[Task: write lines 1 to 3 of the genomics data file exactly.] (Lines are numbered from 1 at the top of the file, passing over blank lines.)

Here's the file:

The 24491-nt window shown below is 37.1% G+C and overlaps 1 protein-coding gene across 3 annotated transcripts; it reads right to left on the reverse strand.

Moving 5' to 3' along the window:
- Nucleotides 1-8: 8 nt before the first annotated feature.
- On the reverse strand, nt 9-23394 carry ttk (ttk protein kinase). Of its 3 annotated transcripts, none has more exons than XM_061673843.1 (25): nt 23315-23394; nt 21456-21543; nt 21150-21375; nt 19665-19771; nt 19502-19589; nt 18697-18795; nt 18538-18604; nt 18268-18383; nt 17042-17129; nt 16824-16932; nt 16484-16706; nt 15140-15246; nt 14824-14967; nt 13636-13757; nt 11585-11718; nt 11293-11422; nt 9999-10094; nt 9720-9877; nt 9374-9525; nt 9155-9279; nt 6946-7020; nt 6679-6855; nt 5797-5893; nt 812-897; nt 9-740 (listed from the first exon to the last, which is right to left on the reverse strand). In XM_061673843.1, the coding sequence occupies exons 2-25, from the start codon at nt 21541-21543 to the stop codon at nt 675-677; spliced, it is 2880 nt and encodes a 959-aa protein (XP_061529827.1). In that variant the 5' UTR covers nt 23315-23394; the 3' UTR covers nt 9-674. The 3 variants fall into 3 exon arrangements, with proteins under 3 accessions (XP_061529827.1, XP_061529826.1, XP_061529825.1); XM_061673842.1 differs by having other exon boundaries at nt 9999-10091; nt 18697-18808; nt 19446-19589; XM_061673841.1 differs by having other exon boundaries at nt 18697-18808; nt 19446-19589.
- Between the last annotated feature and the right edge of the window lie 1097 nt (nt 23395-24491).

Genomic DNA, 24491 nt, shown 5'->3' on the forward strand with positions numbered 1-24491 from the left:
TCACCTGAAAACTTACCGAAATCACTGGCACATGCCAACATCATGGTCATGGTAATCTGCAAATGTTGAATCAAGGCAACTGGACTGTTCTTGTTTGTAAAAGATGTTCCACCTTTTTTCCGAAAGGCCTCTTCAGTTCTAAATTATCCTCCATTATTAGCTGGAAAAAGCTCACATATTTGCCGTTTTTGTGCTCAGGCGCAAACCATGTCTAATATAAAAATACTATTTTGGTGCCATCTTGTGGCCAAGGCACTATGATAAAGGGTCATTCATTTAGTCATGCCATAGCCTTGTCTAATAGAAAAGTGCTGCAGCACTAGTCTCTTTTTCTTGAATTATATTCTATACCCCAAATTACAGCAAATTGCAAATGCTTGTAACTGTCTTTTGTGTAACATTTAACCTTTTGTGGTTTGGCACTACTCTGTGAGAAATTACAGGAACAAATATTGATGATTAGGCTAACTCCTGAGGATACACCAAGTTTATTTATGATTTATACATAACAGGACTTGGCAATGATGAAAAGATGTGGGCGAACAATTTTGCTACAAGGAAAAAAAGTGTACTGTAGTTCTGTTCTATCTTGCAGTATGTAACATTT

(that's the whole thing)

The 24491-nt window shown below is 37.1% G+C and overlaps 1 protein-coding gene across 3 annotated transcripts; it reads right to left on the reverse strand.

Moving 5' to 3' along the window:
- Nucleotides 1-8: 8 nt before the first annotated feature.